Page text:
Re: HTTP built on a database engine

Brian Behlendorf (
Mon, 21 Nov 1994 18:26:59 -0800 (PST)

On Thu, 17 Nov 1994, Daniel J. Kurys wrote:
> We are currently developing server technology that integrates database
> and full-text engines for searching indexes of both local and remote
> data. The current design DOES use Sybase. However, it is also cgi-based.
> I would be interested in hearing more discussion of "server dream
> features" that require a non-cgi approach. What did you have in mind?

The key dream feature which is the link to many other dreamt-of features
is turning a web server into a real production and publication system:

* a real revision control system, with backwards mistake-fixing
* documents may have many states, some of which may require that they not
be "public", but readable (and writeable) by a particular group of users
* publication paths can be set to require certain signatures of approval
before being publishable (i.e. the editors and layout people sign off
on it)
* items on the web server are assigned abstract document identifiers, so
inlined images can be referenced by name rather than by relative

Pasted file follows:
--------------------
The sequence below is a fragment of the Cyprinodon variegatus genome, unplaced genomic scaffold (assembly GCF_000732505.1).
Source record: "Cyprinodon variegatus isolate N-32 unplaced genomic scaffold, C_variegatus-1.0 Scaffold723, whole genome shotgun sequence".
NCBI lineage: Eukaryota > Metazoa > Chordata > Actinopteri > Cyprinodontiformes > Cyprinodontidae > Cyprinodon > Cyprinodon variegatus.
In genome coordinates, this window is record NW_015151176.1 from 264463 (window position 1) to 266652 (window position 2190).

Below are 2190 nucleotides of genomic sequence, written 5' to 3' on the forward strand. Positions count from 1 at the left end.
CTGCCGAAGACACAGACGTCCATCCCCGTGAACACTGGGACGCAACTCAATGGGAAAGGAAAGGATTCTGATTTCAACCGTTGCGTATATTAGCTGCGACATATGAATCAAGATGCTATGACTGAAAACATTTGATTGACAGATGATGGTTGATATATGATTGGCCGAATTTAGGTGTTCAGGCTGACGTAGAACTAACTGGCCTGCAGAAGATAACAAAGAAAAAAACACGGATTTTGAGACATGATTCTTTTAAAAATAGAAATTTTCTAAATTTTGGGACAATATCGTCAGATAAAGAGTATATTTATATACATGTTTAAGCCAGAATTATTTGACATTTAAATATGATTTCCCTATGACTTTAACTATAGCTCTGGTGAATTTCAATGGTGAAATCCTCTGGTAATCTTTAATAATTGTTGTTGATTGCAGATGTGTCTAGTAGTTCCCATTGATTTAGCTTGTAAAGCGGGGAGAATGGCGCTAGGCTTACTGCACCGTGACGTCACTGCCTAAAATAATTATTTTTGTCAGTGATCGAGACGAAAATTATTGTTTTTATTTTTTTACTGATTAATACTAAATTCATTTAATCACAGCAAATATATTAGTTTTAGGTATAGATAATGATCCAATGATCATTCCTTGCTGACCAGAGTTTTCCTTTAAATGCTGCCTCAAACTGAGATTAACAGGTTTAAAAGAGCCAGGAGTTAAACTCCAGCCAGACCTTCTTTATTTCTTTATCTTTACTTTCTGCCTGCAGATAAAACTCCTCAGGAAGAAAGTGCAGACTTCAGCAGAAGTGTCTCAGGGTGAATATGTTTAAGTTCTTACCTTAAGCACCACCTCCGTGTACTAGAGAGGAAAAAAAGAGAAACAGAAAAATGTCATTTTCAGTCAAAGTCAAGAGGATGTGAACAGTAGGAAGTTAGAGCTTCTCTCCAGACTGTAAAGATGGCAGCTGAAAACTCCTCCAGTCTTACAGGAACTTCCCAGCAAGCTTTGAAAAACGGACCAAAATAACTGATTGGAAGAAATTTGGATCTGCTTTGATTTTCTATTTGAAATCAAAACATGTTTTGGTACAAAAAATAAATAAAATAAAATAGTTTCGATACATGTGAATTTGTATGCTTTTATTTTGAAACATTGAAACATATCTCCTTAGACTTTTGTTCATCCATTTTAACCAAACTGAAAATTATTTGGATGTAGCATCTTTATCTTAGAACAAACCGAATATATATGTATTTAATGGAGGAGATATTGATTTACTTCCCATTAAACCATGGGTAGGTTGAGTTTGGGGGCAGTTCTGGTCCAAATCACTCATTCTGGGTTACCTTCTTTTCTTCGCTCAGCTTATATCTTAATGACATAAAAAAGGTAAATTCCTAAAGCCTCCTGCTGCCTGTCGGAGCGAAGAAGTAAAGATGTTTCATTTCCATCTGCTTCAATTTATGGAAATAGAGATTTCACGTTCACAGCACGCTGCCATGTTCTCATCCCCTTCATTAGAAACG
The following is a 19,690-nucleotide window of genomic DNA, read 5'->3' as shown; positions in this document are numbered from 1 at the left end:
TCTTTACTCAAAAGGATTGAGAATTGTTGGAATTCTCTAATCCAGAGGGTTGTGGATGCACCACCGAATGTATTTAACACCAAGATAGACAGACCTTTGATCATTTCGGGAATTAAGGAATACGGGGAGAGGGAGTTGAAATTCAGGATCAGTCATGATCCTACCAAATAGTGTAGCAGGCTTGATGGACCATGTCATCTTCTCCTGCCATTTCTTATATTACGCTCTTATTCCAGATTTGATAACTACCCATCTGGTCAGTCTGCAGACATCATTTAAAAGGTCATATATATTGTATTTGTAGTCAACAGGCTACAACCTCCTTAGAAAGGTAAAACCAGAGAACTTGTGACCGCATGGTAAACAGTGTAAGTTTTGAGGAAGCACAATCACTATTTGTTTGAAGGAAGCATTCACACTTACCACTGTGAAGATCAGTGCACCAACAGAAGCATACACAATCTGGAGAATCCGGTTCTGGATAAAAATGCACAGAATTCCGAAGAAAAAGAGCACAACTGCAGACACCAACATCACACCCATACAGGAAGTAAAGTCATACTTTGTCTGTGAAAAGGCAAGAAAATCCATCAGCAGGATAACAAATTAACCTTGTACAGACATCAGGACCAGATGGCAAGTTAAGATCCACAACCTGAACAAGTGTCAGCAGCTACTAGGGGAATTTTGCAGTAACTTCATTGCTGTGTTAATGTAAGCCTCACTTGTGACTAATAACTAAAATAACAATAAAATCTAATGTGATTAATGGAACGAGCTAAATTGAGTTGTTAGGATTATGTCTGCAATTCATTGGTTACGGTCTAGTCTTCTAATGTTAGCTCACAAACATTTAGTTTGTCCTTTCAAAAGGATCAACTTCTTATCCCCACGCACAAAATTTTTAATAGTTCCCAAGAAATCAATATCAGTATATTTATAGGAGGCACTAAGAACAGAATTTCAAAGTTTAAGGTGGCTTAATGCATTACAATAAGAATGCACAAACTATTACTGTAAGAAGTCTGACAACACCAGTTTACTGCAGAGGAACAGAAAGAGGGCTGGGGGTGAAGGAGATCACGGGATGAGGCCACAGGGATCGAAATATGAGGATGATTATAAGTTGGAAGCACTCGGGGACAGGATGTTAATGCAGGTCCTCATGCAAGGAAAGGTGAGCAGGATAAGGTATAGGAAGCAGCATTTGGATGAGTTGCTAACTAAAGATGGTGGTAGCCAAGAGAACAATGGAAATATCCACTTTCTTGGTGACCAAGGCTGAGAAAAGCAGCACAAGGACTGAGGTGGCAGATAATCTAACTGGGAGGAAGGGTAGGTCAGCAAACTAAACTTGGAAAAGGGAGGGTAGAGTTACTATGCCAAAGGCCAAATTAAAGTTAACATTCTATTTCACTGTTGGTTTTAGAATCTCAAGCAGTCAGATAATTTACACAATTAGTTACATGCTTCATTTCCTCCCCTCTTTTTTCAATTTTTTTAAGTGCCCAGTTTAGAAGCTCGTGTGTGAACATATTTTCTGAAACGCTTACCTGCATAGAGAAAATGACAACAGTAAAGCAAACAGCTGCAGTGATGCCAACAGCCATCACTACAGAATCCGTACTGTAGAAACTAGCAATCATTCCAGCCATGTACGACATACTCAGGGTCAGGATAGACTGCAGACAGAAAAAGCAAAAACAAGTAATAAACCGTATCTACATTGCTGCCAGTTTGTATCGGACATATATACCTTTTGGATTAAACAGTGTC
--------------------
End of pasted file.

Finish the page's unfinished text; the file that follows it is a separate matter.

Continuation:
location, so URL's don't change even if the document's location does.
* Upon initial submission of an object into the database, the creator is
prompted for things like a title, an author, etc. This information is
needed for non-HTML documents, too.

There are many spinoff benefits. When documents are "published", the
full-text search engines can be incrementally indexed, for example.

Of course other uses for databases would be things like the threaded
discussion space I wrote for HotWired (or a more generalized annotation
system), support for the subscription-based model we use, log file
analysis, or even just a generic API for programmers.


Your slick hype/tripe/wipedisk/zipped/zippy/whine/online/sign.on.the.ish/oil
pill/roadkill/grease.slick/neat.trick is great for what it is. -- Wired Fan #3